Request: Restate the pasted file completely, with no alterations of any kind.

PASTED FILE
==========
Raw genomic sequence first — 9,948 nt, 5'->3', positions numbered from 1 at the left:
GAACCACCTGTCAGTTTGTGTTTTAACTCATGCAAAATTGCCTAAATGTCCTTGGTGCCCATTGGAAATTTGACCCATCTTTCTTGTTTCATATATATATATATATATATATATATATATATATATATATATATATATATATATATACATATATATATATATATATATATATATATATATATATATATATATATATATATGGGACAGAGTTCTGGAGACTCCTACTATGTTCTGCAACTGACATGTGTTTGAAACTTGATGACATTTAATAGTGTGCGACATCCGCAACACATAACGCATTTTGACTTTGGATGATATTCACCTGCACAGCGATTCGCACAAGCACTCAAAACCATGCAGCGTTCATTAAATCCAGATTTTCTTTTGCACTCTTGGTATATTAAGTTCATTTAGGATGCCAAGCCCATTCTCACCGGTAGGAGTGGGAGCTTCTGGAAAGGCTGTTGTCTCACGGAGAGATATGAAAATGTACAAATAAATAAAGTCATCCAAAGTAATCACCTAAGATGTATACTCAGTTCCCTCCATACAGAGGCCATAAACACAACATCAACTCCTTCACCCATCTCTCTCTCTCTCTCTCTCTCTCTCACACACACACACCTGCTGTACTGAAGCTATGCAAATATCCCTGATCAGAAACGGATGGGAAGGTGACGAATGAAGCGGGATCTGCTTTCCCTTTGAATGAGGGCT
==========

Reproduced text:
Raw genomic sequence first — 9,948 nt, 5'->3', positions numbered from 1 at the left:
GAACCACCTGTCAGTTTGTGTTTTAACTCATGCAAAATTGCCTAAATGTCCTTGGTGCCCATTGGAAATTTGACCCATCTTTCTTGTTTCATATATATATATATATATATATATATATATATATATATATATATATATATATATATACATATATATATATATATATATATATATATATATATATATATATATATATATATGGGACAGAGTTCTGGAGACTCCTACTATGTTCTGCAACTGACATGTGTTTGAAACTTGATGACATTTAATAGTGTGCGACATCCGCAACACATAACGCATTTTGACTTTGGATGATATTCACCTGCACAGCGATTCGCACAAGCACTCAAAACCATGCAGCGTTCATTAAATCCAGATTTTCTTTTGCACTCTTGGTATATTAAGTTCATTTAGGATGCCAAGCCCATTCTCACCGGTAGGAGTGGGAGCTTCTGGAAAGGCTGTTGTCTCACGGAGAGATATGAAAATGTACAAATAAATAAAGTCATCCAAAGTAATCACCTAAGATGTATACTCAGTTCCCTCCATACAGAGGCCATAAACACAACATCAACTCCTTCACCCATCTCTCTCTCTCTCTCTCTCTCTCTCACACACACACACCTGCTGTACTGAAGCTATGCAAATATCCCTGATCAGAAACGGATGGGAAGGTGACGAATGAAGCGGGATCTGCTTTCCCTTTGAATGAGGGCT